Curating at the Intersection of Social Reproduction and Social Justice

My dissertation is located at the intersection of capitalist critique, socially engaged curating, and feminist care theories. Following feminist scholars, I argue that care has historically been rendered invisible and structurally devalued despite its essential social function. Curating through its etymological origin in the Latin curare (to care) thus has to continuously renegotiate its relationship to care, while recognizing its troubled history with this gendered, racialised and classed concept. Therefore, curating, care, and its capitalist framework can be regarded as a conflictual triad that amplifies many contradictions of the fields once they intersect. The main objection of my research is to draw together various strands of interdisciplinary scholarly work on social reproduction, curating, and feminisms. For my curatorial practice this discourse provides context and an imperative to practice otherwise. Not only to provide visibility for care – as a structurally invisibilized sphere – but also to enact care as a curatorial method is my objective.

This theoretical setup frames my own relational curatorial practice, which I realized as Artistic Director 2019/20 of M.1 Arthur Boskamp-Stiftung in rural Northern Germany. Here I ask: In which ways can artistic and curatorial practice counter the logics of the care crisis, and the structural invisibilities of care-work? In which ways can curating as a relational practice create a platform for representation, encounter, and exchange for local caregivers? After introducing the curatorial formats and “caring infrastructures” that I aimed to institute during my time as Artistic Director, I critically reflect on what it means to practice relationally in a rural context.

Out of this reflection comes the identification of a gap within the curatorial care discourse, which is a focus on “care as method”, rather than focusing on curatorial approaches to care as a theme. Yet, how to practice curatorially “with care” without reproducing the ambivalences and oppressive mechanisms associated with care?
In this section of my thesis I therefore aim to define principles, strategies, methods of how to put care into practice curatorially, given the ambiguities and contradictions inherent to the field. Derived from my own practice, and in reference to other curatorial methods of care in different parts of the worlds, this chapter includes practice-based propositions of how to practice “care as (curatorial) method”.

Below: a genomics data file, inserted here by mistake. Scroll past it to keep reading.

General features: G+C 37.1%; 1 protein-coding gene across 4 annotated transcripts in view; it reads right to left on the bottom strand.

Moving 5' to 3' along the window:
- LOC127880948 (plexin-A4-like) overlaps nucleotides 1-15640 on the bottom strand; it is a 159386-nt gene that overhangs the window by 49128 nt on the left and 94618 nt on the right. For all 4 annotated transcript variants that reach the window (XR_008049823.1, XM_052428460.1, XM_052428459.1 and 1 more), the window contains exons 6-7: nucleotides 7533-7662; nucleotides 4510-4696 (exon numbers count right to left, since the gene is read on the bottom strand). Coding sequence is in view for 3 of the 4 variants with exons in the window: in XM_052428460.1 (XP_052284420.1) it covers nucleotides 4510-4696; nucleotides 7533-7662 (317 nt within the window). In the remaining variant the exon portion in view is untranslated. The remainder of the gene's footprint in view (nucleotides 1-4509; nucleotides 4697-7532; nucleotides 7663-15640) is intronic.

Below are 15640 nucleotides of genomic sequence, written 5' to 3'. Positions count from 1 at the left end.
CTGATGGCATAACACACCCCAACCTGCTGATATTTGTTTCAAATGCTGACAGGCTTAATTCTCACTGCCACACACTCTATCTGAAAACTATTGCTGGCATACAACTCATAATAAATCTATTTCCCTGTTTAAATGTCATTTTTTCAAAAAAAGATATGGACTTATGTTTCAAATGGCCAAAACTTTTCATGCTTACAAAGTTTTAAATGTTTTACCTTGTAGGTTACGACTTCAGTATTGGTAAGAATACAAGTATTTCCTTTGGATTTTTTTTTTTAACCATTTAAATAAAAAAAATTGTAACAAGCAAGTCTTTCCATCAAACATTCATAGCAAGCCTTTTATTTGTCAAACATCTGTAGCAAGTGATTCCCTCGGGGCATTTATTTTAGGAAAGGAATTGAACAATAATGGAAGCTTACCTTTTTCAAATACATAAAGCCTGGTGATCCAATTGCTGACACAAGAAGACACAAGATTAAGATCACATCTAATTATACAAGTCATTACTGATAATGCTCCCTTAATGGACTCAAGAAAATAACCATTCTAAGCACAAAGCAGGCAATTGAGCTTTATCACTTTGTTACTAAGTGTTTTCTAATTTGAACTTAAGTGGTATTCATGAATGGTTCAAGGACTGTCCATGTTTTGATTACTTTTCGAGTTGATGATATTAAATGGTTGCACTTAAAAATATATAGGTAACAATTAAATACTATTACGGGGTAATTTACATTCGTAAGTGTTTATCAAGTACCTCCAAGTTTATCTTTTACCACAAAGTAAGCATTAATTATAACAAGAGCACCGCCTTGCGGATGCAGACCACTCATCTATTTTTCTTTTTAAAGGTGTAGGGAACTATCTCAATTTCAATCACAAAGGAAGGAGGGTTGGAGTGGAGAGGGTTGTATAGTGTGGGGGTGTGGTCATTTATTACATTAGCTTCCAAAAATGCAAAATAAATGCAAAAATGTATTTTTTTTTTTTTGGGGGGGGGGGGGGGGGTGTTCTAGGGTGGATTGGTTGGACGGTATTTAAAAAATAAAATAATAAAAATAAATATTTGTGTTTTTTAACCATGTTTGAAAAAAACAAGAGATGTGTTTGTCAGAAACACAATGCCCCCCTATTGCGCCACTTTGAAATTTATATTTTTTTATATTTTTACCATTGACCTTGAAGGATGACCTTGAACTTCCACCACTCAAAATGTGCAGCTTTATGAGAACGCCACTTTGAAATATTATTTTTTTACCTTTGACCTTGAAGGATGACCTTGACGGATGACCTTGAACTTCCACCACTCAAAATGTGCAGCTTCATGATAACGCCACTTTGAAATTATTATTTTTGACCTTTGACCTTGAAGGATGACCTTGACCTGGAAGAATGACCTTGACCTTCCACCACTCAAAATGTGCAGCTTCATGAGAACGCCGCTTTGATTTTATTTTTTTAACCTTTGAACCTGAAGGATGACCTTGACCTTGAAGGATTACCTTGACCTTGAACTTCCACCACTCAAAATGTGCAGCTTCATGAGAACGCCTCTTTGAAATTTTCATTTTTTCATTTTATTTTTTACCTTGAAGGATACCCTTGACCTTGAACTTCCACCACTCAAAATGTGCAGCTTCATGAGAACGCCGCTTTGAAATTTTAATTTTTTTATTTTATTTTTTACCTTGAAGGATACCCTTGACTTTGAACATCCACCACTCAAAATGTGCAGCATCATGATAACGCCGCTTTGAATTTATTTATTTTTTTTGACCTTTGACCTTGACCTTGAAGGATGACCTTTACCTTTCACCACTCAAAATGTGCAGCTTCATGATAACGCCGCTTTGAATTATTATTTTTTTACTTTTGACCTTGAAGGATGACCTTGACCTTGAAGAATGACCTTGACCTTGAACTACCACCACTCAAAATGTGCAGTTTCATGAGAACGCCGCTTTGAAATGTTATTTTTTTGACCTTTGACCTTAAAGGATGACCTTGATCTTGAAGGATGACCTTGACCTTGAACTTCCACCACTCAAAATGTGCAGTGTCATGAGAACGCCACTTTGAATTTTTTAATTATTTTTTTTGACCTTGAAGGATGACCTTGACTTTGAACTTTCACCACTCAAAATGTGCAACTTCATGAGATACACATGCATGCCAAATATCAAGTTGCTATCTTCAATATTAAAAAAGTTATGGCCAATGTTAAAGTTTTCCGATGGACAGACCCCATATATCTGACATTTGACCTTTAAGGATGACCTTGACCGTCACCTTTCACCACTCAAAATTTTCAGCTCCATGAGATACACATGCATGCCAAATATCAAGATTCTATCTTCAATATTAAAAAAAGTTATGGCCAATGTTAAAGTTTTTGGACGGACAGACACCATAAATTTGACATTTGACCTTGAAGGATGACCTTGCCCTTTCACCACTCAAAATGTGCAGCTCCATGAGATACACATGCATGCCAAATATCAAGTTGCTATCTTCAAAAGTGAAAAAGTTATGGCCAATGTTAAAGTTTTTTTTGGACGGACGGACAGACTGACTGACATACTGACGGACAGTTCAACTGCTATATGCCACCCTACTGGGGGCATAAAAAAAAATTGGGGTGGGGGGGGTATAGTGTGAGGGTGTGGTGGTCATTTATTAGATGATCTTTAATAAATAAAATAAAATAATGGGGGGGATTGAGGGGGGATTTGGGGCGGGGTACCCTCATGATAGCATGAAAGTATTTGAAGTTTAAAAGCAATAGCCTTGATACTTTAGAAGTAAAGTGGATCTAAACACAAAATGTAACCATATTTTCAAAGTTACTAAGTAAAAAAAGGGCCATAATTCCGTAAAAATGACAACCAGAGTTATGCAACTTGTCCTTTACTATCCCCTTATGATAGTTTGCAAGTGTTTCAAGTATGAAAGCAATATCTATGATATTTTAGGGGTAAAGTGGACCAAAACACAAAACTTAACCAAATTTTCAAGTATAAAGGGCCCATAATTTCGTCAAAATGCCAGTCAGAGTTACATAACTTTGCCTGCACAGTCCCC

Lastly, my dissertation summarizes, reflects and concludes on how such a site-specific, radically relational approach to curating – as a method of care – can serve as a transformational practice, as “a road-map for an otherwise” (Hobart/Kneese).

Sascia Bailer is a curator, researcher, writer and editor working at the intersection of care, feminism and social transformation. She is conducting her practice-based curatorial PhD at the Zurich University of the Arts & University of Reading, and recently completed her Artistic Directorship 2019/20 at the Arthur Boskamp-Stiftung in Northern Germany with a focus on „Care“. In October 2020 the Arthur Boskamp press published Bailer´s publication “Curating, Care, and Corona”. Her article „Care for Caregivers“ will be published in the anthology „Curating with Care“ (Routledge, forthcoming 2022). She is co-editor of the anthology „Letters to Joan“ (2020, HKW) and of the artist books „Re-Assembling Motherhood(s): On Radical Care and Collective Art as Feminist Practices“ by Maternal Fantasies (Onotmatopee, 2021), and „What We Could Have Become: On Queer Feminist Filmmaking“ by Malu Blume (Onotmatopee, 2021). Sascia Bailer has worked internationally within the arts, including MoMA PS1, Haus der Kulturen der Welt, and the Vera List Center for Art and Politics. She holds an MA from Parsons School of Design and a BA from Zeppelin University.